Basics of Medical Device Design Controls: What, Why, and How

November 13, 2018
This is the first post in a 3-part blog series on medical device design control. In subsequent post we look at design inputs and outputs, and then DHR, DHF and DMRs. We’ve combined all three posts into one easy-to-read PDF, plus added some extras. Download it here.

Men Working on Engineering Project

Coding changes. Materials substitution. Design refinements. UX improvements. Manufacturing changes.

Medical devices, like all products and software, are constantly evolving. Yet, due to the nature of medical devices and their impact on personal health and safety, the entire product life cycle of a device must be carefully documented. It’s an easy thing to overlook. Developers and engineers get so immersed in the “design and refine” process that they sometimes forget about their obligation to document how they got from A to B.

This documentation process is widely known as “design controls” and its purpose is to ensure that medical devices meet user needs, intended uses, and specified requirements. Design controls apply to the design of the product and associated manufacturing processes. The US FDA has identified lack of design controls as one of the major causes of device recalls, and therefore they want you to pay specific attention to the following:

  • Documenting design procedures and development planning.
  • Identifying design input requirements and developing outputs.
  • Verifying that those outputs meet design inputs.
  • Validating the design (software and/or hardware).
  • Controlling design changes and reviewing design results.
  • Conducting risk analyses and design reviews.
  • Transferring the design to production.
  • Compiling a device history record (DHR), design history file (DHF), and device master record (DMR).

We will talk about each of these things later.

Think of design control as a framework

While design control is not required for all medical devices, it applies to nearly every medium- and high-risk device. And this isn’t just for new devices – in the US, FDA requires design controls for all Class II and III medical devices and even some Class I devices (notable among these are Class I devices automated with software). Likewise, ISO 13485:2016 mandates design controls. We will talk more about the specific requirements of design controls, but it is important to remember that design control requirements are a framework and not a prescriptive solution. Regulators set the expectations but don’t give you the answers. It’s entirely up to you to define your processes, defend them as appropriate, and prove they meet the requirements outlined in the table below.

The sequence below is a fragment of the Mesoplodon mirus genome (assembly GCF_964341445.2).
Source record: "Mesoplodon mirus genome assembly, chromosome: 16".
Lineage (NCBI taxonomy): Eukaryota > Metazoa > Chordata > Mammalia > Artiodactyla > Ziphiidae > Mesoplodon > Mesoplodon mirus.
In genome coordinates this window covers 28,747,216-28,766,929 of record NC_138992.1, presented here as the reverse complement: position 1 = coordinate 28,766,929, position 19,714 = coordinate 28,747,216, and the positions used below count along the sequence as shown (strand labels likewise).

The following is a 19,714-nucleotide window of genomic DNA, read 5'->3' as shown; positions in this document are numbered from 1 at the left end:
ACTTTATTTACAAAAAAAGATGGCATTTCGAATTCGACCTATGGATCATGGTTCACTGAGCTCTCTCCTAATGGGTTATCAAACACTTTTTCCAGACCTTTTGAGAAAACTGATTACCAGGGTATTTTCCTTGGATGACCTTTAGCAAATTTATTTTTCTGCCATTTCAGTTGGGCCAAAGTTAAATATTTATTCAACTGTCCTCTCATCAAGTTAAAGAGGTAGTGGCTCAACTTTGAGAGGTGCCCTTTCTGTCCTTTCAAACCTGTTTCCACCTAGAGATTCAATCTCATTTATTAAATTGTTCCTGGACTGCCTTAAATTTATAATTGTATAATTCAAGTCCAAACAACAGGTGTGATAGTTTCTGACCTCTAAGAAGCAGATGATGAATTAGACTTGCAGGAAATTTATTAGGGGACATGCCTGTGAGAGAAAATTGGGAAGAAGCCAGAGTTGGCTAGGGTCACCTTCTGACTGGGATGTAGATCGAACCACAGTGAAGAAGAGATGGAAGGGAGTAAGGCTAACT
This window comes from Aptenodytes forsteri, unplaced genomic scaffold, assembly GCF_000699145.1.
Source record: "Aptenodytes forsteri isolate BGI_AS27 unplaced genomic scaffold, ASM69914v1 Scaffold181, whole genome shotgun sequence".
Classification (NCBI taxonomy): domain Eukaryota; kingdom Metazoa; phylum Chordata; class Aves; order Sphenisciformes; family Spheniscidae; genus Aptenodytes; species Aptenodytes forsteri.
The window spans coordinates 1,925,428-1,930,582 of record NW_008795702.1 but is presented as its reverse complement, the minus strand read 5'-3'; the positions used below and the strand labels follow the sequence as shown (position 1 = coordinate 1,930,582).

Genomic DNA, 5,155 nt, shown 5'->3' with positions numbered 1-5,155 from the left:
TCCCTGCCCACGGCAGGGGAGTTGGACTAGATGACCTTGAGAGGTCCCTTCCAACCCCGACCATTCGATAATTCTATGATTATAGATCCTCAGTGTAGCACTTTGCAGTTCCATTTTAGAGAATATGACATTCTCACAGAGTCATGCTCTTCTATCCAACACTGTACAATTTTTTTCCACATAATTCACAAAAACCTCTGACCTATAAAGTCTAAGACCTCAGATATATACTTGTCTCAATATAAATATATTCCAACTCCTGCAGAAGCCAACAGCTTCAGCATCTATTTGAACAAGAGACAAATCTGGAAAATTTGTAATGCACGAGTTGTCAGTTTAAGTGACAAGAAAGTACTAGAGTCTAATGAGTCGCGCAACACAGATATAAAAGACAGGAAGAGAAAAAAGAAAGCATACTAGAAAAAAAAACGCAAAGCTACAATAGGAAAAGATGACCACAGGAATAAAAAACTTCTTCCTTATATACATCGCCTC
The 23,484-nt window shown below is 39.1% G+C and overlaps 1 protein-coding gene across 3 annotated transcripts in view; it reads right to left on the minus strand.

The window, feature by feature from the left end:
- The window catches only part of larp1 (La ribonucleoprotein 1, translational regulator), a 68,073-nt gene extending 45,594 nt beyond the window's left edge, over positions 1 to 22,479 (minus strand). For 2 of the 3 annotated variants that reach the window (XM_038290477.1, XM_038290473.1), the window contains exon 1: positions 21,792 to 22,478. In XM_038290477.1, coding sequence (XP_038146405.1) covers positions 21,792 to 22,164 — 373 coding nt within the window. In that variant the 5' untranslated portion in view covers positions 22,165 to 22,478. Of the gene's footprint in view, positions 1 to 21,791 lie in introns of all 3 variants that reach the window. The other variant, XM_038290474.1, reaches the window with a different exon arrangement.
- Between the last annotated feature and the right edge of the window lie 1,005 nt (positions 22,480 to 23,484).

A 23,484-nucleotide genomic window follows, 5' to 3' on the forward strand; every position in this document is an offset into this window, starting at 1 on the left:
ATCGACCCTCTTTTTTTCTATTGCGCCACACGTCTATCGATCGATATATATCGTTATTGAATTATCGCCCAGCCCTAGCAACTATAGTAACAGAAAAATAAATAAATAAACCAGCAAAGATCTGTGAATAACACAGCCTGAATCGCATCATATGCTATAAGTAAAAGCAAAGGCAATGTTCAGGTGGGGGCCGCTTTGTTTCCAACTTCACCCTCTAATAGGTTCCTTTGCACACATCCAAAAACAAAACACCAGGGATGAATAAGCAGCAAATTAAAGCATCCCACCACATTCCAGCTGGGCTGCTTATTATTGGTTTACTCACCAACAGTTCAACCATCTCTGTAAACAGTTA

Design control-related processes in ISO 13485:2016 and FDA 21 CFR 820

Design control-related processes in ISO 13485:2016 and FDA 21 CFR 820

When does design control begin and end?

It never ends. Design control is not a “once and done” process – it applies to modifications or improvements to existing designs, or changes to processes. Design control does not, however, apply to the ideation stage of medical device development. You don’t need to document the development of prototype concepts or feasibility studies. However, you do need to start creating a plan once you have decided that a specific design will be developed. To assist regulators, you should document the flow of the design process so it is very clear where research is ending and development of the chosen design is beginning.

Even if a device has been in the marketplace for years, design control is never really finished. Both large and small changes to a device or associated manufacturing process must be evaluated for their impact on product performance, safety, and use.

The overall design control model

Design Control Elements

Source: US FDA

Setting the stage with design reviews